Will Greenwood's 2021 British & Irish Lions XV
British & Irish Lions vs world champion Springboks, between July 3-August 7 2021
By Sky Sports Rugby Union
Last Updated: 15/07/20 1:07pm
With the 2021 British & Irish Lions tour to world champions South Africa now edging ever-closer, three-time Lions tourist Will Greenwood selects his XV were they to play tomorrow...
The Lions haven't suffered a series defeat since their last tour to South Africa back in 2009, having won 2-1 in Australia in 2013 and dramatically drawn 1-1 against the then world champion All Blacks in New Zealand in 2017.
Here's Greenwood's current Lions XV, based on Six Nations form and which is sure to change between now and the first Test in Johannesburg on July 24 2021...
15. Stuart Hogg (76 Scotland caps, British & Irish Lions 2013, 2017)
A tourist twice already, Scotland skipper Hogg is yet to pick up a Test cap for the Lions, having been too young in 2013 and suffered injury in 2017 before the first Test, picking up a freak facial fracture after catching team-mate Conor Murray's elbow on the run.
He would likely have started against the All Blacks in 2017 but for that injury, and since then he's gone from strength-to-strength in terms of his performances, and continues to be one of the most dangerous attacking full-backs around.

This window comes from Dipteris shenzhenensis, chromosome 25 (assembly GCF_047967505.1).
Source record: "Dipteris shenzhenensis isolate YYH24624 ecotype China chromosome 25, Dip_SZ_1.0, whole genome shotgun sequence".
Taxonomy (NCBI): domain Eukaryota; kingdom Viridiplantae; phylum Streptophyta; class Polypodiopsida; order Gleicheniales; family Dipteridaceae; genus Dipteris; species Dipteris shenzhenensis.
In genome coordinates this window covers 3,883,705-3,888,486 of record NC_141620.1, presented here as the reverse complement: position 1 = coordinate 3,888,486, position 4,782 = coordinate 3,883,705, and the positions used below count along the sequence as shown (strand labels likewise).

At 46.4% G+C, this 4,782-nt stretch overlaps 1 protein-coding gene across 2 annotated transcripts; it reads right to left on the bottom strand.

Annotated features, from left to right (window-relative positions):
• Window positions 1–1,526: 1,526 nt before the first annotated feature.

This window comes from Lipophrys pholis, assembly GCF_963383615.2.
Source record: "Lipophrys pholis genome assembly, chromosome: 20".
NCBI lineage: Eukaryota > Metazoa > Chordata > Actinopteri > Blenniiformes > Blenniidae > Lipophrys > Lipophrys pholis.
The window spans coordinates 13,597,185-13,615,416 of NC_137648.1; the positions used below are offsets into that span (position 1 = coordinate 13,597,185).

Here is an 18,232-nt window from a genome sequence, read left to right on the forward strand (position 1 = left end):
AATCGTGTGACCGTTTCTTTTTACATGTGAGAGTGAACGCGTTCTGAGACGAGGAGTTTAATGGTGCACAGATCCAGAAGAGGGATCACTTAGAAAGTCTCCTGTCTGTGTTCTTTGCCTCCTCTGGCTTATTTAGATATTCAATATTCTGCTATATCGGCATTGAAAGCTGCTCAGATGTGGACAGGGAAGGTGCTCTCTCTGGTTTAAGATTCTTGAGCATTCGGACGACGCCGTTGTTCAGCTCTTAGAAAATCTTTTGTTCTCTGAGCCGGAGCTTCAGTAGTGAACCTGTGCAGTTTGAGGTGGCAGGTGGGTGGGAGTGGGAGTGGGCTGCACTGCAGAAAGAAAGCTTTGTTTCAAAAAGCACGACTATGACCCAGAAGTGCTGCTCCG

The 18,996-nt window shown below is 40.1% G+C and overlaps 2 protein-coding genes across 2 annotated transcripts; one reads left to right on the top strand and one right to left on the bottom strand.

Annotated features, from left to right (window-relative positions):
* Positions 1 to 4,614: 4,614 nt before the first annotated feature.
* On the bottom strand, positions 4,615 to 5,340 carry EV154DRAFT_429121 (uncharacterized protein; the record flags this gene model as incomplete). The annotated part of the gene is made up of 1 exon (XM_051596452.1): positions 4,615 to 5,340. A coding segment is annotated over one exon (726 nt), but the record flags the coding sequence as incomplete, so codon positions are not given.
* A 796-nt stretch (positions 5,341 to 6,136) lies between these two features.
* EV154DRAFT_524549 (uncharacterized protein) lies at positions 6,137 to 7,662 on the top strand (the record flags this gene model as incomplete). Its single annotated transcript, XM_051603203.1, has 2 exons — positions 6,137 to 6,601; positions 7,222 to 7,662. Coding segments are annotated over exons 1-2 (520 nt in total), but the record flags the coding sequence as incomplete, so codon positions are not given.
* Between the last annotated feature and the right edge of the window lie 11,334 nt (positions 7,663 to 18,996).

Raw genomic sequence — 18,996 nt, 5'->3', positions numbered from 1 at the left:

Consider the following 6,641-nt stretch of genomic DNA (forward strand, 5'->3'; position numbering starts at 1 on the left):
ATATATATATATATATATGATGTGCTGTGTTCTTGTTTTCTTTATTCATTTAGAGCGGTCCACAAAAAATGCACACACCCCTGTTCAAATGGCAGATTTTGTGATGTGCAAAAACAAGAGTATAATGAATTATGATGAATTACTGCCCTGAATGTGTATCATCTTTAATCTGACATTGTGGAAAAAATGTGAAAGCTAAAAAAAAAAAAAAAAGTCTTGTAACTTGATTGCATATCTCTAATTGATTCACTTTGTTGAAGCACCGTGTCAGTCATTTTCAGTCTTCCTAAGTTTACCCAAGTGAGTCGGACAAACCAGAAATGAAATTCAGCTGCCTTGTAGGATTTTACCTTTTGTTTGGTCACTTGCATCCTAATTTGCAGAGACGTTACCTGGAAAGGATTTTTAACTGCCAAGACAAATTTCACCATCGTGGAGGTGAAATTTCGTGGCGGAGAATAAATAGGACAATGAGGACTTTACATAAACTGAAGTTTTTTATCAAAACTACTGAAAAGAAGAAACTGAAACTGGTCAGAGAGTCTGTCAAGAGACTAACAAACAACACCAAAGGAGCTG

14. Jonny May (56 England caps)
Never a Lion before, 29-year-old May has been one of the most consistent players in world rugby for some time, and has stood out again in 2020.
In fact, since the 2017 tour to New Zealand, May's game has gone to a different level, and he has managed to maintain that form as well. A magnificent finisher, searingly quick and outstanding in the air these days too.
13. Manu Tuilagi (43 England caps, British & Irish Lions 2013)
Picked up a Lions Test cap on the 2013 tour to Australia off the bench, but struggled massively with injuries in the years thereafter. 2019 saw Tuilagi return to the England fold and produce a considerable impact. He was essential in their run to the World Cup final in Japan.
12. Robbie Henshaw (43 Ireland caps, British & Irish Lions 2017)
Still just 27, Henshaw has been one of the premier centres in the northern hemisphere for the last two World Cup cycles.
He has struggled massively with injuries through his career - indeed a serious pectoral tear against the Hurricanes in a warm-up match the ended his 2017 tour to New Zealand early. But when fit, his power and pace in defence and attack mark him out as a fantastic player.
11. Liam Williams (62 Wales caps, British & Irish Lions 2017)
The starting Lions full-back on the most recent tour in 2017 to New Zealand, Williams' career has gone from strength-to-strength since. In 2019, he clinched Premiership, Champions Cup, Six Nations, Grand Slam and Triple Crown titles with Saracens and Wales.
Since the Rugby World Cup in Japan has struggled with injuries, however. Moved back to Scarlets mid-season due to Saracens' off-field issues too.
10. Owen Farrell (83 England caps, British & Irish Lions 2013, 2017)